Yemen, September 2018. PICTURED: Damage to a cholera treatment center in Yemen supported by Doctors Without Borders after an airstrike by the Saudi-led coalition airstrike. Yemen has suffered the largest Cholera outbreak this century. Photo credit Felton Davis CC 2.0
The attacks on Saudi oil facilities last Saturday has spurred the U.S. and Saudi Arabia to action against the owners of both sets of fingerprints.
The State Department, under the instructions of President Trump, has increased the “already-historic sanctions” on the Republic of Iran to even greater levels of pressure by sanctioning Iran’s central bank, as well as Etemad Tejarat Pars, an Iran-based company, that has been found to conceal financial transfers for Revolutionary Guard Corp (IRGC) military purchases.
Meanwhile, the Saudis, who assured the world it was Iran that was behind the bombings of the oil facilities which halted half of the kingdom’s oil production, turned their attention to Yemen’s Houthis and launched a large-scale series of airstrikes in the north of the country, near the capital city of Sanaa.
“The airstrikes targeted telecommunication sites in Amran province and farms in the provinces of Saada and Hajjah,” Houthi military spokesman Yahya Sarea said in a statement.
While there was no immediate confirmation from Riyadh regarding the 27 strikes, these have been the typical sort of targets for Saudi bombs throughout their conflict with the poorest country in the Middle-East which just entered its fifth year.
After the Aramco facility bombings, the Houthis claimed responsibility and declared this was just a taste of their retaliatory capabilities. Notably the Houthis announced publicly their desire to have peace in the region, urging Saudi Arabia to end the 5 year war in the peninsula.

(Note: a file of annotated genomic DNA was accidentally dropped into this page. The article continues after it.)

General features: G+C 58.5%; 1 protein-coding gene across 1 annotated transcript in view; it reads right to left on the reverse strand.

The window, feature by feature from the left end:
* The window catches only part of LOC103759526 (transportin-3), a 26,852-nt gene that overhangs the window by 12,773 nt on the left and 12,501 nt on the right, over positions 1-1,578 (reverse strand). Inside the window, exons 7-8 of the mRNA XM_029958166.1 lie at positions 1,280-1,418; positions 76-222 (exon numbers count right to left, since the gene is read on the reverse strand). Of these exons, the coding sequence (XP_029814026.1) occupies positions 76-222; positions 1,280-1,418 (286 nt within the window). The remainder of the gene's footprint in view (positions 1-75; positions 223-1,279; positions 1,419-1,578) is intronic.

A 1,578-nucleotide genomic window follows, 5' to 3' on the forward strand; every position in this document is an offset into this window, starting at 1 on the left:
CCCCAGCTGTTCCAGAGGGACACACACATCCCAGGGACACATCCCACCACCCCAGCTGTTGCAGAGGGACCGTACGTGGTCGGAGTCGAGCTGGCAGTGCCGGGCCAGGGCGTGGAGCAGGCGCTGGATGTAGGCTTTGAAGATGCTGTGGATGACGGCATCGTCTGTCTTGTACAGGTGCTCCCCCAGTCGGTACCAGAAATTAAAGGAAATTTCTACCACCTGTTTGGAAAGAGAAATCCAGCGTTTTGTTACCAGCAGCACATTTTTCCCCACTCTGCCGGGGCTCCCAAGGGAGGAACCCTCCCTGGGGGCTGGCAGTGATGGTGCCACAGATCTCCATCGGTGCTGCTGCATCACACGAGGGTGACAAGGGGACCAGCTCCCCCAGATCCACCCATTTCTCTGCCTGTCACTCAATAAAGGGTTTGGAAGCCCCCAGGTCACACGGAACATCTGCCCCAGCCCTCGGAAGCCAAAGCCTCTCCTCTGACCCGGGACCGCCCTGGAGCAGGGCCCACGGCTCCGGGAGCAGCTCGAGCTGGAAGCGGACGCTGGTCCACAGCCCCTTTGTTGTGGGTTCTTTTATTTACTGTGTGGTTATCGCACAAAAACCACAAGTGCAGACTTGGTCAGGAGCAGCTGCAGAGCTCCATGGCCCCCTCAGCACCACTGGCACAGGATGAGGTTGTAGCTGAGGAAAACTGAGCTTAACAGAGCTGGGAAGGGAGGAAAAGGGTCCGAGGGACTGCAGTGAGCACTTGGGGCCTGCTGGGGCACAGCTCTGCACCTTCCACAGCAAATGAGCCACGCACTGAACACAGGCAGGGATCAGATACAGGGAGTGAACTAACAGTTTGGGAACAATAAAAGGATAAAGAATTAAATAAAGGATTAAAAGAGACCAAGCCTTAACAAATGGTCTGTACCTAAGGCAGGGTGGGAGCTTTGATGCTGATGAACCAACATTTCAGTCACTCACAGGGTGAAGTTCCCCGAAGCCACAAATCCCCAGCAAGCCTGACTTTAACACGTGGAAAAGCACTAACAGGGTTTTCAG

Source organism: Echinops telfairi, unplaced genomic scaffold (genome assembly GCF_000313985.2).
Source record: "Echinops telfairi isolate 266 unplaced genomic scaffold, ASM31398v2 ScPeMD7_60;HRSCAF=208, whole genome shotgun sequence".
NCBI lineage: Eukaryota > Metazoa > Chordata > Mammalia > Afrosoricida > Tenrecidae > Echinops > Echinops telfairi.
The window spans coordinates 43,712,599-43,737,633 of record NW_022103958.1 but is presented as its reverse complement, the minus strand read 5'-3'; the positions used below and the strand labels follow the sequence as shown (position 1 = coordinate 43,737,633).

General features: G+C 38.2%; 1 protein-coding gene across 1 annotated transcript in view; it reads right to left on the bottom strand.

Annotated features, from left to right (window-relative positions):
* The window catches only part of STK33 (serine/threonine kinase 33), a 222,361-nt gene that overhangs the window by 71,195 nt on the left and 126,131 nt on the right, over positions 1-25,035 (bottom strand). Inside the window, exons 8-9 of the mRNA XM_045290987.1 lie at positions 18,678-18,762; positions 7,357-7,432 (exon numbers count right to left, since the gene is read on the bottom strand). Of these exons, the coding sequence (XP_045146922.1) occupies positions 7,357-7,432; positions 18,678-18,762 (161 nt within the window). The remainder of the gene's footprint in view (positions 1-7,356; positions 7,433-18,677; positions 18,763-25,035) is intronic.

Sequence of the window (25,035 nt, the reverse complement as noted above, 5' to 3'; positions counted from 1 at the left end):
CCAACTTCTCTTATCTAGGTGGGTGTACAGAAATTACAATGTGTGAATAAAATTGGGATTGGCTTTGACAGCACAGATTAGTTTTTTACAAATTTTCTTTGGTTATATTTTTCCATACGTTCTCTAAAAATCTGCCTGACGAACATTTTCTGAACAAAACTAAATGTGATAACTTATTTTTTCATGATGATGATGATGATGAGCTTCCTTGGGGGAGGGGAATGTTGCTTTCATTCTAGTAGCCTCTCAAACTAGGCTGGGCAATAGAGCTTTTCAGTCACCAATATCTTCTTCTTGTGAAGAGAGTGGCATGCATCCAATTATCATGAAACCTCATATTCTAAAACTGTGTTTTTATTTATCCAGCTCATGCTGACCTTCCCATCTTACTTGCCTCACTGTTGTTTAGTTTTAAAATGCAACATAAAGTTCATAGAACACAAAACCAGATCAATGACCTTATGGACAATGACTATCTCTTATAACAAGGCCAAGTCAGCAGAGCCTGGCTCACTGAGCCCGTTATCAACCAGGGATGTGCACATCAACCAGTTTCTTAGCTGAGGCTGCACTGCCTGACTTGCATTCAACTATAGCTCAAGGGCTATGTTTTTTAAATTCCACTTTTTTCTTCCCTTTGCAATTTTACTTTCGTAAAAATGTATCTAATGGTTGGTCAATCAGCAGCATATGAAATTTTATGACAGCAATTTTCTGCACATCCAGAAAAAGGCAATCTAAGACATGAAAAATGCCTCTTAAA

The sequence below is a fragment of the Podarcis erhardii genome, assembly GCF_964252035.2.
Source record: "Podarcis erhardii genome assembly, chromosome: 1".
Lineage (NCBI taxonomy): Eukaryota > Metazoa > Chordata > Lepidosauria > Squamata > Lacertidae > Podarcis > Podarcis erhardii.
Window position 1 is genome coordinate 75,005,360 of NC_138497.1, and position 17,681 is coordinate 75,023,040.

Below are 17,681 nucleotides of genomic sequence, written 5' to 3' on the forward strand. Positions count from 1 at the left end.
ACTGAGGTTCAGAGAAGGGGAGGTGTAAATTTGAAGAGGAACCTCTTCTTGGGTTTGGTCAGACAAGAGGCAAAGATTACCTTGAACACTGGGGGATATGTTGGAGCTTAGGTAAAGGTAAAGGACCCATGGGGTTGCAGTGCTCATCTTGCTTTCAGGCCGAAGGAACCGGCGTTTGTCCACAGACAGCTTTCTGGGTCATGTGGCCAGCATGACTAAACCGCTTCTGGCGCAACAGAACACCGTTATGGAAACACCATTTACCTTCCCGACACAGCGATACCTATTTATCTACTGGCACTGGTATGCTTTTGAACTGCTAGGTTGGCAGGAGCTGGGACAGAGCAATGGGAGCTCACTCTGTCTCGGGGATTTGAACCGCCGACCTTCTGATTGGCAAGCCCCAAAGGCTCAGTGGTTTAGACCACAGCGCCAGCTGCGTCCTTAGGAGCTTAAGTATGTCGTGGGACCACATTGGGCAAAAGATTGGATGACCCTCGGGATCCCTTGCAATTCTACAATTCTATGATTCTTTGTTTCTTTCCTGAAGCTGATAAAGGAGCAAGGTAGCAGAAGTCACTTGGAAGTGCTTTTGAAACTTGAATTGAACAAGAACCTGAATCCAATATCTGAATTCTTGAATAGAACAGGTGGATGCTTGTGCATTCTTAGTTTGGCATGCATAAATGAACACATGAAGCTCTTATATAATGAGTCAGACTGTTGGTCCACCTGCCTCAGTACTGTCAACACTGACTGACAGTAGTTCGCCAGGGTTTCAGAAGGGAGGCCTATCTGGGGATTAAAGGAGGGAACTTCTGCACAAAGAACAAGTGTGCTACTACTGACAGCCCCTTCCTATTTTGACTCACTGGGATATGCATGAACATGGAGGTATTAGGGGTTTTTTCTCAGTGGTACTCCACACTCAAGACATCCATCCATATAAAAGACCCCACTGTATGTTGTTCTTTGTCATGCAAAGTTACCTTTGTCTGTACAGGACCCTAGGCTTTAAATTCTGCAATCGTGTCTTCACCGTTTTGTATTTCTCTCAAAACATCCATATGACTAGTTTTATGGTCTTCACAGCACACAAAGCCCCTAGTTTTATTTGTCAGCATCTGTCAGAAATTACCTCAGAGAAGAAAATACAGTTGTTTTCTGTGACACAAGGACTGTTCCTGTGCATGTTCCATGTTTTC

The peace offer called for rebels to “stop all attacks on Saudi territory by drones, ballistic missiles and other means”, said Mehdi al-Mashat, head of the Houthis’ supreme political council, adding that he hoped “the gesture would be answered by a stronger gesture” from the Saudis.
It seems the gesture fell on deaf ears. While the response from Saudi-coalition officials to the Houthi’s truce offer was guarded, there’s been no response to earlier Houthi threats following the Aramco bombings about what would happen if a truce could not be reached.
It warned that if the coalition-states valued their “peace and security for your facilities, and towers made of glass” that they should leave Yemen alone.
The Houthi revolutionary group have been fighting a war with a coalition of states led by Saudi Arabia who are attempting to reestablish the internationally-recognized government of Yemen that was overthrown in 2014.
The conflict has produced what has been called the greatest humanitarian crises of the century, with widespread famine, child-starvation, and the largest cholera outbreak in recent memory. Much of this destruction was purposely pursued by the Saudi coalition.
Several attempts by the United States Congress and Senate to prevent the ability of the U.S. to arm and refuel Saudi military forces and aircraft have been vetoed by President Trump., including an 8 billion dollar arms sale which bypassed congressional review due to the National Emergency executive powers.
Sec. of State Mike Pompeo said on Sunday that it was the international community’s responsibility to confront Iran, however in a positive move for regional stability, the United States did not shy away from presenting visas which would allow Iranian President Hassan Rouhani to attend the UN General Assembly meeting.
Rouhani for his part intends to “offer a hand of friendship and brotherhood” to its regional neighbors. Iran has denied all accusations that they were involved with the attacks on the Aramco facilities.
Continue reading on this topic — International Conversation Surrounding Aramco Bombing Misses The Elephant In The Room